Now through January 7th, Dominique Lévy is hosting the major first survey of early wood reliefs by American sculptor Joel Shapiro, an exhibition that seeks to demonstrate the trajectory and development of Shapiro’s career, while foregrounding his work with pieces from the late 1970’s and ultimately culminating in a recent body of room-sized sculptural assemblages. The wood reliefs, presented alongside a new site-specific installation, trace a practice constantly in pursuit of uses of color and mass to shape perceptions of space while exploring individual material interactions. This marks the first time the series of wood reliefs will be comprehensively surveyed.
Since 2002, Shapiro has frequently worked with the idea of collapse. Through large-scale installations and sculptural objects, the artist has explored and frequently elaborated on the idea of the collapsing, structurally insolvent form, seeking to reflect “the projection of thought into space without the constraint of architecture.” Shapiro describes a pivotal moment in his art-making career when he discovered the freedom of lifting form off the floor and finding more playfulness in the air. Along these lines, the second floor of the gallery will be dedicated to a new site-specific sculpture that is part of a recent body of work concerned with the articulation of form in architectural space. To create this work, Shapiro constructs wood elements in his studio, then paints them with hypersaturated casein, lending the works a deep, textured patina. These forms are then suspended in the air by means of cordage, and connected to the gallery floors and ceiling. As Shapiro installs the work, decisions regarding the configuration and orientation of the work are made spontaneously, presenting a reflection of the artist’s thorough engagement with the gallery space.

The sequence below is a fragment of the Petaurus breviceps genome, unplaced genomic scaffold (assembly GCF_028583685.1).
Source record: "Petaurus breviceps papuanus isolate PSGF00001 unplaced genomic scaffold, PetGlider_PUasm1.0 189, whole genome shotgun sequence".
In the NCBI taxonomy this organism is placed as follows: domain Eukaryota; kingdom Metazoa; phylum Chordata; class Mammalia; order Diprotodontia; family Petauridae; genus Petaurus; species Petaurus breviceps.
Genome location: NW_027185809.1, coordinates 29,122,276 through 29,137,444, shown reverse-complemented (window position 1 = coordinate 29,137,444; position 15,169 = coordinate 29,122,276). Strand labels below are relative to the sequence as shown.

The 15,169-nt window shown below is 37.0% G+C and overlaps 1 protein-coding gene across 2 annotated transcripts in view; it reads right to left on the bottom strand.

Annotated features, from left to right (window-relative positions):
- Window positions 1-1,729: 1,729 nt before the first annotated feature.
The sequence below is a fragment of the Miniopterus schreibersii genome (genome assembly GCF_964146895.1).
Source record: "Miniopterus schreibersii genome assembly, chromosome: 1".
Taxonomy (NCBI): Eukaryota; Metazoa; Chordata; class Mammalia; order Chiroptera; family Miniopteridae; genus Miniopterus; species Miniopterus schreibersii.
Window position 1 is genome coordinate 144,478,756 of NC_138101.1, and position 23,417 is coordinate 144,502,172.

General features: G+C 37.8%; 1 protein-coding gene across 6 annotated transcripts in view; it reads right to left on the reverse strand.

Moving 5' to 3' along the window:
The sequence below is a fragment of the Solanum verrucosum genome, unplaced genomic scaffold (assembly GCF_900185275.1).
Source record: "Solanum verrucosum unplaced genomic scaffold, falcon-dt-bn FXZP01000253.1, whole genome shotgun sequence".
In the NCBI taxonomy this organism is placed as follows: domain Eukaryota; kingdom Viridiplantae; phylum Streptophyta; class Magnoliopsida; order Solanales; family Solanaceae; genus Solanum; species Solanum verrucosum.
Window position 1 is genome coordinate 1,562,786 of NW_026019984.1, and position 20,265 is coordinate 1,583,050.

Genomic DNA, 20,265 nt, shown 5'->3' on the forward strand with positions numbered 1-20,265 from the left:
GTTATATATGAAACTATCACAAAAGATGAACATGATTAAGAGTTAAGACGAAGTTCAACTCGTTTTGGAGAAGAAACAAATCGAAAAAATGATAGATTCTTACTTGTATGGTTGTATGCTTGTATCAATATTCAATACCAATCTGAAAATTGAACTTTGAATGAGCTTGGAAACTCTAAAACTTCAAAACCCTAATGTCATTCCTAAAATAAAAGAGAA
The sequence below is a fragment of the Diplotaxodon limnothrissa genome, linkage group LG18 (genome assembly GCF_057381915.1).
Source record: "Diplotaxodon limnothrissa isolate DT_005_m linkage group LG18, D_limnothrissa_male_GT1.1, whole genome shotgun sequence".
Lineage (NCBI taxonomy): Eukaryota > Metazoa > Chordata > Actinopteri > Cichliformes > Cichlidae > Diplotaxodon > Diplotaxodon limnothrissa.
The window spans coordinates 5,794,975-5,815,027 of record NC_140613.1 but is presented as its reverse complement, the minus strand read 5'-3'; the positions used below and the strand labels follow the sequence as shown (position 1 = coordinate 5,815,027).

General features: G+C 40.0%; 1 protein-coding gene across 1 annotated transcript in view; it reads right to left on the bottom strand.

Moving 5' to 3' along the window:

Shapiro’s early work and the wood reliefs on view at Dominique Lévy represent a direct response to Minimalism’s insistence on non-referentiality, and seek to introduce the art object to an ambiguity of psychological and affective experience. The wood reliefs are made up of simple shapes and angular cutouts, forms playing on familiarity and legibility, often drawing on the architectural and structural demands of placement to lend them a certain textual grounding, all while pushing the forms themselves into a more loosely associative framework. The referential quality in Shapiro’s work is never explicit, but instead, the sculptures “appear simultaneously abstract and figurative.”
In Shapiro’s work, the dimensions of physical mass are complicated or manipulated by the artist’s hand. Color, orientation, and suspension reflect a supremely evocative play between abstract and representational form. This exhibition rewards close and careful viewing. As Shapiro articulates, “the work is about my experience, and if you care to participate, to look, then you bring your own history to the situation.”
— A. Corrigan
Exhibition Page [Dominique Lévy]